Everyone Wants to Know More /
Beyond the Realm of Fantasy
at the MSU Eli and Edythe Broad Art Museum, designed by Zaha Hadid
January 20, 2024 – July 21, 2024
Link to website
featuring: Lorelei D’Andriole, Thomas Berding, Rebekah Blesing, Adam Brown, Rebecca Casement, Candice Chovanec, Ryan Claytor, Laura Cloud, Ben Duke, Teresa Dunn, Xia Gao, Lauren Gerig, Paul Glendinning, Rebecca Gonzalez Cifaldi, Paul Kotula, Robert McCann, Nathan Prebonick, Kelly Salchow, Ann de Simone, Rebecca Tegtmeyer, Blake Williams
What does it mean to engage imagination beyond the realm of fantasy? The 2024 DAAHD Faculty Triennial features over twenty dynamic, exemplary artists that each stand out and leave audiences wanting to see and know more. This nationally and internationally prominent faculty body boldly contemplates and tackles new challenges across mediums and methods.
Welcome to their show.
Lorelei D’Andriole works conceptually to evoke trans femme life and her specific experiential memory, arranging ballet flats and boots, saddle shoes, and heels into a sound sculpture on the wall. Xia Gao builds a structure with rope and thermochromic paint, artistically underscoring climate change’s bleak future through an installation form. Paul Kotula shapes meaning from disregarded materiality and signs of injury to natural spaces and the earth. Through self-portraiture and portraiture, Ben Duke reimagines stories of life—exploring the histories and habits of characters across time and throughout the world. Comics artist Ryan Claytor combines nonfiction narrative and illustration storytelling together with a comics poem co-created by his late grandfather. d'Ann de Simone says, “I create my work through a feminist perspective: deconstructing and recontextualizing materials associated with women and adornment.” Rebecca Tegtmeyer employs sewing and fabric as a graphic design practice to challenge patriarchal systems and illustrate gender bias.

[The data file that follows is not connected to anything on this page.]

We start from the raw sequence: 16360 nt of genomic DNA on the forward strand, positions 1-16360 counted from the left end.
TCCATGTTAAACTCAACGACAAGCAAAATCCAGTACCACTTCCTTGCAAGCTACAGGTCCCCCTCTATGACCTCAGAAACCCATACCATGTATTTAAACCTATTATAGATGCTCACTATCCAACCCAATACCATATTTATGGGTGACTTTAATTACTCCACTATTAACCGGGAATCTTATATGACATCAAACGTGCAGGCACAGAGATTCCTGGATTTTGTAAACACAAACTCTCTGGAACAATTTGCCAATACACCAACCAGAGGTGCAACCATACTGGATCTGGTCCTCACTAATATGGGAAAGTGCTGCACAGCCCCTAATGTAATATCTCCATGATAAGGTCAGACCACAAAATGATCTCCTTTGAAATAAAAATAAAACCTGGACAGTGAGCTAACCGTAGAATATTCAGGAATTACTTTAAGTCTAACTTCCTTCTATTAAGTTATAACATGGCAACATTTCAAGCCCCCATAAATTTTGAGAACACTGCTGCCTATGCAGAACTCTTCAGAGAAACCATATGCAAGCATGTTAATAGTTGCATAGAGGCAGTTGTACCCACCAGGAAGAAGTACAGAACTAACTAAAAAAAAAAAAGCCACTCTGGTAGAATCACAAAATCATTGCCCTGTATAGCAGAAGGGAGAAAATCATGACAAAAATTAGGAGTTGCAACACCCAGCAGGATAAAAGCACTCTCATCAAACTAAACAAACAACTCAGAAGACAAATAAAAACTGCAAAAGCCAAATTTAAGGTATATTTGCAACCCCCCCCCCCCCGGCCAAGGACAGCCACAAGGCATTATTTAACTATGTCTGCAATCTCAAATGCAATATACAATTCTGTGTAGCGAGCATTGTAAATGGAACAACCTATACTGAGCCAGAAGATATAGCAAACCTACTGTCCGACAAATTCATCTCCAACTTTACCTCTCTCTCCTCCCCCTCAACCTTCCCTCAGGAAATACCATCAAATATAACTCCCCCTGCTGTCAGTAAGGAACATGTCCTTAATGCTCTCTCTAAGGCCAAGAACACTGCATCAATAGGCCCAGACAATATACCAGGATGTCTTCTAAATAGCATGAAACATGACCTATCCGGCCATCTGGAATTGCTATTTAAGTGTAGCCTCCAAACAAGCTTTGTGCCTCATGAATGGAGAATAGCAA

Teresa Dunn vividly portrays narratives of so many beautiful Brown and Black heritages and femme bodies, bringing together their poetic realities, monumental pasts, and powerful futures. Lauren Gerig offers a lush, saturated landscape evoking the memory of a shoreside evening that feels like a gorgeous dream. Nathan Prebonick, a painter and printmaker, elevates the ante for mixed media composition and confident precision. Through large installations of abstract worlds—created from a plethora of small-scale works--Candice Chovanec and Thomas Berding each make powerful assertions of spiritual space. Chovanec began her series through a self-exercise of asking and answering prompts as Zen Buddhist Koans. Berding’s collection aims to portray “the world that exists somewhere between a salvage operation and an escapist’s flight of fancy.” “I think of painting as fundamentally fictional and physical,” declares Robert McCann. “The construction of the image is activated by that winding together of hand and mind.”
Rebecca Casement patiently handcrafts clay, steel, and resin to portray human emotional experience and change in the form of creature-shapes, while Rebekah Blesing presents an icy clear resin print of a single dragonfly as a coded allusion to personal memory and Celtic mythology. Adam Brown has ideated a compelling and distinctly colored collaboration between art history and historic preservation, technology, and science. Continuing her research into mental states post-trauma, Rebecca Gonzalez Cifaldi contributes works that combine a nineteenth-century photographic printing process with the artmaking technique of color pencil resist. Laura Cloud applies contemporary photography as a tool to provide new viewpoints and fragments of dense architectures from ancient history. Blake Williams presents domestic familiarity and interwoven secrets. Artist and athlete Kelly Salchow describes her practice and experience: “Thousands of miles rowed on bodies of water around the world have instilled in me a deep connection with the natural environment...my creative research aspires to catalyze empathy and positive action towards ecological issues.”
Photographer Paul Glendinning, a master of light and shadow, does not need the sun.